Kuwait, my second home country

Kuwait is an unparalleled paradise
for diplomats, says outgoing Greek envoy

By Reaven DSouza
Managing Editor

Ambassador of Greece to Kuwait and Bahrain, H.E. Constantinos Piperigos has completed his tenure in Kuwait and is leaving to take up his next posting as Director-General of the Economic and Administrative Affairs Department at the Greek Foreign Ministry in Athens. Amid his busy schedule of taking leave of officials and friends in Kuwait, Ambassador Piperigos spared some time to speak at length to the Managing Editor of The Times Kuwait, Reaven D’souza, about his experiences living and working in Kuwait.

He began by saying, “I arrived in Kuwait with my wife on a Saturday evening in 2019 after a long trip, and I was received by one of the officers of the Protocol Department at the Kuwait Foreign Ministry, who said, ‘Welcome to your second home-country.’ I did not grasp the meaning of what he said at the time, but within only three months I understood what he had meant by that welcoming sentence after having witnessed the kindness and generosity, and experienced the wonderful hospitality and openness shown by the Kuwaiti people. This is what distinguishes Kuwait, as it is a paradise for diplomats.”

He added that when he visited the Failaka Island for the first time, he prostrated on the ground and kissed its soil because of his feeling of greatness that after 2,300 years, he would stand on the same ground where Alexander the Great and his soldiers had set their feet on. They were moments and feelings that were difficult for him to describe.

He went on to say, “I spent a wonderful time in Kuwait, and I held many events to bring the peoples of the two countries closer together, the most recent of which was the Alexander the Great Exhibition in the Contemporary Art Platform, which was originally scheduled for a month in Kuwait, but was extended to over three months because of the passion of researchers and those interested in this great exhibition, and also because of the discussions it ignited to work on transforming Failaka into a cultural and tourist destination.”

Pointing out that he succeeded in bringing the two countries together at the people-to-people and commercial levels as well, he noted that direct flights between the two countries were launched last year and expanded this year — with now two flights per week to Athens throughout the year and five during the summer to Athens and Mykonos. He stated that the Greek embassy issued about 5,000 visas during the current year, most of them for long-term, multi-entry visas, including 3,500 visas during the summer.

The Greek envoy explained that Kuwaiti investments were not as significant in his country in the past, but after direct airline connections, as well as stability and economic growth in Greece, major Kuwaiti investors are grasping the momentum and have been examining prospects and showing high interest for investment opportunities in various fields, including in real estate, renewable energy and tourism amongst others.

Noting that the Greek ‘golden visa’ system granting residency is considered the most affordable in Europe, he explained that it costs 250,000 Euros in all regions of Greece, except for 4 specific regions – parts of Athens, Thessaloniki, Mykonos, and Santorin, which cost about 500,000 Euros. The ambassador stated that Greece is considered a safe country with a very low crime rate – although he admitted it is difficult to compete with Kuwaits safety.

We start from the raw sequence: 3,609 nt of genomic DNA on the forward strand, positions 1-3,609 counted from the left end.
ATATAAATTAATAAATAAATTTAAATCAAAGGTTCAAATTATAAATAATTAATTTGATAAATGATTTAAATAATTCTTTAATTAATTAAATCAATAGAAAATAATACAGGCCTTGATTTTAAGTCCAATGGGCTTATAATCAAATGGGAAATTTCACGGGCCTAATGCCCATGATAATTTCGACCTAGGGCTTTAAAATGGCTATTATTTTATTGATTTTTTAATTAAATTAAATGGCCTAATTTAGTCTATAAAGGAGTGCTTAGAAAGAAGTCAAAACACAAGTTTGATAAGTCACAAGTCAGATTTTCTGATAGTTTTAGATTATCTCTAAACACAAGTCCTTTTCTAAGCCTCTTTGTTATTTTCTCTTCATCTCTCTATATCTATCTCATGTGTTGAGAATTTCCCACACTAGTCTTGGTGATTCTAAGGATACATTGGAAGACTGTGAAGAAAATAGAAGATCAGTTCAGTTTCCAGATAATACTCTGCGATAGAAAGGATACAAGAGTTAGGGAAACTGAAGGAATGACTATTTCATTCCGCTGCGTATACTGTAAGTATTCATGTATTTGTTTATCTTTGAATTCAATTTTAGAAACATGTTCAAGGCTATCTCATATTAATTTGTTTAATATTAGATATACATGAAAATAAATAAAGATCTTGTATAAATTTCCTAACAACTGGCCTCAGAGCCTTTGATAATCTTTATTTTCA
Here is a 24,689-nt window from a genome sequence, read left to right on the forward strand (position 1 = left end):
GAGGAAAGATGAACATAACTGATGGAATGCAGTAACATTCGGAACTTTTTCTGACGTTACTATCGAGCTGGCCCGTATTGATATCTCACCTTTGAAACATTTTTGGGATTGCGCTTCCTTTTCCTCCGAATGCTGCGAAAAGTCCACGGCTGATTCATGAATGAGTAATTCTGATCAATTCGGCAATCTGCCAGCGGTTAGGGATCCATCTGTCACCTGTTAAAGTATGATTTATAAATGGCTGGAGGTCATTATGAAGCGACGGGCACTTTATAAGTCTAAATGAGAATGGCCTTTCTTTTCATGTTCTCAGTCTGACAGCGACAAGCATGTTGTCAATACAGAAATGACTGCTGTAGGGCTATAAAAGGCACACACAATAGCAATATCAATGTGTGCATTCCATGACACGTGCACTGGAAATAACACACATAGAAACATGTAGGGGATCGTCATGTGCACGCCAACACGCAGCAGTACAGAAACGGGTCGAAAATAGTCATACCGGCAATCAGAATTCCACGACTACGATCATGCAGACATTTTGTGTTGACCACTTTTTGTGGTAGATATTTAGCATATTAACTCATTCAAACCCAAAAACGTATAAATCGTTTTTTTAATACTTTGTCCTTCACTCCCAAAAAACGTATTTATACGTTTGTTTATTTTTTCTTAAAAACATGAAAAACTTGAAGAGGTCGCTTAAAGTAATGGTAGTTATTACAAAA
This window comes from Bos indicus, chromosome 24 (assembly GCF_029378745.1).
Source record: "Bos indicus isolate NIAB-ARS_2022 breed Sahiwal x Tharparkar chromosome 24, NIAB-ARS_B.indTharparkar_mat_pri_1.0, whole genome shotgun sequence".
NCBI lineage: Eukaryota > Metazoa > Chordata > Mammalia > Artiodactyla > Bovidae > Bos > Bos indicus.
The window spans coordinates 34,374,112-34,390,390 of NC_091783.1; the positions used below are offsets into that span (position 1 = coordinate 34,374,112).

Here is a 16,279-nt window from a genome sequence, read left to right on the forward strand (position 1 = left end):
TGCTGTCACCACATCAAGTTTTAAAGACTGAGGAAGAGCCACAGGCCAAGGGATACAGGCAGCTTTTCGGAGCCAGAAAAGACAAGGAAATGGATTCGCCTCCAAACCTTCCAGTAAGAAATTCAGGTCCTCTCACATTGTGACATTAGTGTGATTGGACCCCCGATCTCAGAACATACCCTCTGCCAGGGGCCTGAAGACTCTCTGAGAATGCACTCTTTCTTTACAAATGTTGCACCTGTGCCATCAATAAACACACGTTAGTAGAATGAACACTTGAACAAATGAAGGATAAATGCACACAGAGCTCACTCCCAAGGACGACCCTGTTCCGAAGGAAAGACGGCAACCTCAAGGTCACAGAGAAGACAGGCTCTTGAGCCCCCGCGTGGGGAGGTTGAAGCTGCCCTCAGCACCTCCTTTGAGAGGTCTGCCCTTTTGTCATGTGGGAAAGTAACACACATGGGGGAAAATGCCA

The Greek ambassador explained that his country exports to Kuwait industrial equipment, building materials, metals, pharmaceuticals, cosmetics, vegetables, fruits, dairy products, and the famous greek olive oil. He also mentioned that the Greek company DESFA assures the maintenance and operation of the gas deposits of Al-Zour refinery, and that major Greek constructing companies are interested in returning again to the Kuwaiti market.

We have a small community in Kuwait of about 200 people, most of whom work in universities, schools and banks, and the most important challenges they face, like other communities, are obtaining a driver’s license and bringing their families to Kuwait. He elaborated on this by saying that there are discussions at the European Union level to find a solution to these challenges.

He added that the next step after the adoption of the European Cascade visa system for Kuwaitis is the visa waiver, and that the visit to Kuwait by the European envoy to the Gulf region last Friday addressed these challenges facing the Europeans in Kuwait.

The Greek Foreign Minister will also attend the meeting of the 27th session of the Joint Ministerial Council of the Gulf Cooperation Council states and the European Union due for 9 and 10 October in Muscat, and has requested a bilateral meeting with the Kuwaiti Foreign Minister Sheikh Salem Al-Sabah and he plans to invite him to visit Athens.

The ambassador said he expected to see more Kuwaiti students in Greek universities since many Universities provide English-speaking departments and also because of the presence of the most prestigious universities there, especially for medical specialties. He also pointed out that there are a number of Kuwaiti students studying aviation in Greece.

Revealing that the next ambassador of Greece to Kuwait is H.E. Yianni Plotas, the outgoing Greek envoy added, “I met Plotas many years ago, he is a wonderful person and is expected to arrive in Kuwait from Nigeria, along with his wife and their two pet dogs, very soon.”

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